Months of wrangling may ensue over responsibility for the fire. Transocean was largely in control of the drilling; BP had representatives aboard the rig who would have given instructions on where and how the contractor should drill.
Transocean executive Adrian Rose said at a press conference in New Orleans: "We are deeply saddened by this event." Company spokesman Guy Cantwell declined to comment on the rig's safety record.
Still, the fire may bring renewed public scrutiny to BP, as the incident comes five years after the explosion and fire at its refinery in Texas City, Tex., which killed 15 people.
BP says it stands ready to help with the investigation. It says has invested more than $1 billion to fix problems at Texas City, part of a multi-year program emphasizing safety.
In recent years, oil companies have pushed further offshore in search of oil, as older, easier oilfields dry up and foreign governments cut access to reserves.
The emphasis on deepwater exploration has led to a surge in construction of rigs capable of drilling in such depths. The number of deepwater rigs—capable of drilling in 3,000 feet of water or more—has grown 43% since 2006, according to research firm ODS-Petrodata.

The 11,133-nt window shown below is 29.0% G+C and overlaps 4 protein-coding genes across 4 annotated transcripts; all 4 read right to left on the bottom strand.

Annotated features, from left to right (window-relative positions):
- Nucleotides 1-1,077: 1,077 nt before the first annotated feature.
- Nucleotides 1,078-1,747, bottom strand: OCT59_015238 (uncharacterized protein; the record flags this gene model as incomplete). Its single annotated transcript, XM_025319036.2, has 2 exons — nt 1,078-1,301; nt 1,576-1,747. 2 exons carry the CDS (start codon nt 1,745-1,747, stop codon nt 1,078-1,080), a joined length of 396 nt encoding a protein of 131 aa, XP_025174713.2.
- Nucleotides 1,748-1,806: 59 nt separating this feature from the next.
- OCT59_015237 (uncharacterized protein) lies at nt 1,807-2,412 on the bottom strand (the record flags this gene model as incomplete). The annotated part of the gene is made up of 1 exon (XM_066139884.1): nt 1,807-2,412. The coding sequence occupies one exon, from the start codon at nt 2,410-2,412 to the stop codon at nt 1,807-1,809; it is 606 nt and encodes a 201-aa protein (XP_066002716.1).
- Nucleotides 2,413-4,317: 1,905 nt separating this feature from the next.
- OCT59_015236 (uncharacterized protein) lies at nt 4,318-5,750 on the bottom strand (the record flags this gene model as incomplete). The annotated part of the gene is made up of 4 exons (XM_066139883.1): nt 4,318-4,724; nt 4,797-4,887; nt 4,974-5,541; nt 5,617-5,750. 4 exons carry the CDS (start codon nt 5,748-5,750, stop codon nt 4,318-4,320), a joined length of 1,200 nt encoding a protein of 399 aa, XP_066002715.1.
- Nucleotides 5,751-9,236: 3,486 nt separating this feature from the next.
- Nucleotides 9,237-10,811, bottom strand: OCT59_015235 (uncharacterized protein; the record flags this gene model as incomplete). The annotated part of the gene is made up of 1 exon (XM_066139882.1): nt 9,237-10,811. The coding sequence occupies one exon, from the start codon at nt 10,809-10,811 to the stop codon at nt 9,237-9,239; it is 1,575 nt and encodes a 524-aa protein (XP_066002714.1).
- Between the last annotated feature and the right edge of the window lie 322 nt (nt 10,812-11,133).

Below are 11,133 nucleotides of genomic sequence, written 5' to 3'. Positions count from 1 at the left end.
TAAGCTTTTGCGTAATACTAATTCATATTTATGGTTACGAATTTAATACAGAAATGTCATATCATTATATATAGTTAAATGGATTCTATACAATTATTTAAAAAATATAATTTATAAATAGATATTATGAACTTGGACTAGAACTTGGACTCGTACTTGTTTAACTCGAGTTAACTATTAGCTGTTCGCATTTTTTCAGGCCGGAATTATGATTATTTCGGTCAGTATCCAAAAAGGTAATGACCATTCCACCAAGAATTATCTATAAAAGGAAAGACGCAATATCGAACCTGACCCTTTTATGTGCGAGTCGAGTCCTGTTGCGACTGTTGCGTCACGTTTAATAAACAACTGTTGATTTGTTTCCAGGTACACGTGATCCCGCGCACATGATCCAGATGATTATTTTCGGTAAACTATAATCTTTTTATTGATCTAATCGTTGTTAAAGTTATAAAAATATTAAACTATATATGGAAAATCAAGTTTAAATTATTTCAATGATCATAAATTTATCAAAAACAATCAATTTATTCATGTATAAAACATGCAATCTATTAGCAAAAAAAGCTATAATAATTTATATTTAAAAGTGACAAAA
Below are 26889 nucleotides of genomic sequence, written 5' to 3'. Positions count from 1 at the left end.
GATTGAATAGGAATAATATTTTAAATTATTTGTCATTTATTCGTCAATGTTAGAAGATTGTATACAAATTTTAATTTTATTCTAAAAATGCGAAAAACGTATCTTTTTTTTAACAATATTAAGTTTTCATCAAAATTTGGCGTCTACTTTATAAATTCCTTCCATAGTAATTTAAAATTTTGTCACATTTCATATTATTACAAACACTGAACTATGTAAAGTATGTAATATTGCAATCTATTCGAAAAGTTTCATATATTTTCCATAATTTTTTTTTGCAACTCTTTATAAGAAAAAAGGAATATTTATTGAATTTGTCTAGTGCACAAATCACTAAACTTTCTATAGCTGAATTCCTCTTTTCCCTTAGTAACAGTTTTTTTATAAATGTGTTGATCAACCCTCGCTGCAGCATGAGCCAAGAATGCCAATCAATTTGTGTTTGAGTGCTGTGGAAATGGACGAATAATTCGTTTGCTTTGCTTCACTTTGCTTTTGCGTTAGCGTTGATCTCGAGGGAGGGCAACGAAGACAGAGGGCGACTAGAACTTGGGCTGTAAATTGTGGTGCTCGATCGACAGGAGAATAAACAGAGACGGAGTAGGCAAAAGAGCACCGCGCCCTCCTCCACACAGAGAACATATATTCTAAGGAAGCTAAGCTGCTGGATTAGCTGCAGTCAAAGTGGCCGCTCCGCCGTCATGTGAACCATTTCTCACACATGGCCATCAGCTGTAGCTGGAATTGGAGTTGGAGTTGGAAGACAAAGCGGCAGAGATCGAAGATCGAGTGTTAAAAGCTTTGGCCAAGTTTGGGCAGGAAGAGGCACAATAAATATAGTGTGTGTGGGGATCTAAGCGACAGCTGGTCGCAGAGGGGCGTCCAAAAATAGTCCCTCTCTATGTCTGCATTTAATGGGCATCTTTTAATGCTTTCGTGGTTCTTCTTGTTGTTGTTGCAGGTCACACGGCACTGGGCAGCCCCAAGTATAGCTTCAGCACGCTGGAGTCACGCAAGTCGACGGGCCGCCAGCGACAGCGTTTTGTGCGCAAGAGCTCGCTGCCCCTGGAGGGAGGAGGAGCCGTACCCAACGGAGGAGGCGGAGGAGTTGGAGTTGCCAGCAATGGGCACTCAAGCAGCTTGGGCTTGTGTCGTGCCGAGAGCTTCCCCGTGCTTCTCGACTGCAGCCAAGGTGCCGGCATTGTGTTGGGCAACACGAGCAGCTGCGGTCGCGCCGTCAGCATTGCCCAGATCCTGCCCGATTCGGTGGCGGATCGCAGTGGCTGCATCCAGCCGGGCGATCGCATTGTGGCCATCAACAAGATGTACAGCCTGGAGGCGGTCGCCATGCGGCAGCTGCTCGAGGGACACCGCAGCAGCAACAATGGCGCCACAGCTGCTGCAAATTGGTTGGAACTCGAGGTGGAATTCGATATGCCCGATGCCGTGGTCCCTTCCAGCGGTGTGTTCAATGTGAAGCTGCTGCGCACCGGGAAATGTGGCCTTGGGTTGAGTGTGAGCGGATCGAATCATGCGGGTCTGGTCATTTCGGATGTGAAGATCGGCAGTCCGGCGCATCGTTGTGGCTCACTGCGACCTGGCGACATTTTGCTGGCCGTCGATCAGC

The boom in rigs has strained contractors, which have struggled to find experienced workers to run them. Big companies such as Transocean have had to move workers onto newly built rigs, while also fending off new, smaller companies looking to hire away veteran crews.
Transocean has grown especially fast. In 2007 it merged with rival GlobalSantaFe in an $18 billion deal. Integrating the two companies has been a challenge, said Doug Sheridan, managing director of EnergyPoint Research, a firm that rates drillers and other oil service companies based on interviews with their customers.
Mr. Sheridan said Transocean's safety ratings have remained strong since the merger. But he added, "You have to ask the question, 'Have we been stretched thin? Did something fall through the cracks?'"